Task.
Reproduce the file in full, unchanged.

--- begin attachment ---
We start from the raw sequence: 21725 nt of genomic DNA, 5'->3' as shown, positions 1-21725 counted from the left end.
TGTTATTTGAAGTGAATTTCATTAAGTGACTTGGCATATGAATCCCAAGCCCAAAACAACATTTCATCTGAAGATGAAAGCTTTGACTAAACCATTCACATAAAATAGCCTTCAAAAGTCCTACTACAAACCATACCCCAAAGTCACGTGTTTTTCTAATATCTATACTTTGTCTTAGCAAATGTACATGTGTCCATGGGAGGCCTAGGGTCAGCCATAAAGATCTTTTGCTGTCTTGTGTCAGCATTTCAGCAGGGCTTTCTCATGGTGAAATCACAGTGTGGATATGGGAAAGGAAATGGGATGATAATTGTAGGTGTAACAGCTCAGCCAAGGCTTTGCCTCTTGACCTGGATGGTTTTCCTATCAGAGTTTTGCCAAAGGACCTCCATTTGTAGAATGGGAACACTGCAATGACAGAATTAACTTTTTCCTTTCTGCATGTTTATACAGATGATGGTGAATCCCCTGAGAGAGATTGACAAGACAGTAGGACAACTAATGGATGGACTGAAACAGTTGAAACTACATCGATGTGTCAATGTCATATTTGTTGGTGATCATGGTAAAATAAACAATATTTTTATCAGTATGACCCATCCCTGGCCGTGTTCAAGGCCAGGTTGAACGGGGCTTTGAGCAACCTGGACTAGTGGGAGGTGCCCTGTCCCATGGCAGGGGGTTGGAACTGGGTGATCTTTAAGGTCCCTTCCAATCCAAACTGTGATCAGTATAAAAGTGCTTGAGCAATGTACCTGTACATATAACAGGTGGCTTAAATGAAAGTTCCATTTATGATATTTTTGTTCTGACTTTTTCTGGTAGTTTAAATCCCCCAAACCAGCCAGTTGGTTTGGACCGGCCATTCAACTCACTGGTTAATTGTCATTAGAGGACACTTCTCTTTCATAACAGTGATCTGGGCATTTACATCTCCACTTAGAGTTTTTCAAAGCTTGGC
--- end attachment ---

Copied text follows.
We start from the raw sequence: 21725 nt of genomic DNA, 5'->3' as shown, positions 1-21725 counted from the left end.
TGTTATTTGAAGTGAATTTCATTAAGTGACTTGGCATATGAATCCCAAGCCCAAAACAACATTTCATCTGAAGATGAAAGCTTTGACTAAACCATTCACATAAAATAGCCTTCAAAAGTCCTACTACAAACCATACCCCAAAGTCACGTGTTTTTCTAATATCTATACTTTGTCTTAGCAAATGTACATGTGTCCATGGGAGGCCTAGGGTCAGCCATAAAGATCTTTTGCTGTCTTGTGTCAGCATTTCAGCAGGGCTTTCTCATGGTGAAATCACAGTGTGGATATGGGAAAGGAAATGGGATGATAATTGTAGGTGTAACAGCTCAGCCAAGGCTTTGCCTCTTGACCTGGATGGTTTTCCTATCAGAGTTTTGCCAAAGGACCTCCATTTGTAGAATGGGAACACTGCAATGACAGAATTAACTTTTTCCTTTCTGCATGTTTATACAGATGATGGTGAATCCCCTGAGAGAGATTGACAAGACAGTAGGACAACTAATGGATGGACTGAAACAGTTGAAACTACATCGATGTGTCAATGTCATATTTGTTGGTGATCATGGTAAAATAAACAATATTTTTATCAGTATGACCCATCCCTGGCCGTGTTCAAGGCCAGGTTGAACGGGGCTTTGAGCAACCTGGACTAGTGGGAGGTGCCCTGTCCCATGGCAGGGGGTTGGAACTGGGTGATCTTTAAGGTCCCTTCCAATCCAAACTGTGATCAGTATAAAAGTGCTTGAGCAATGTACCTGTACATATAACAGGTGGCTTAAATGAAAGTTCCATTTATGATATTTTTGTTCTGACTTTTTCTGGTAGTTTAAATCCCCCAAACCAGCCAGTTGGTTTGGACCGGCCATTCAACTCACTGGTTAATTGTCATTAGAGGACACTTCTCTTTCATAACAGTGATCTGGGCATTTACATCTCCACTTAGAGTTTTTCAAAGCTTGGC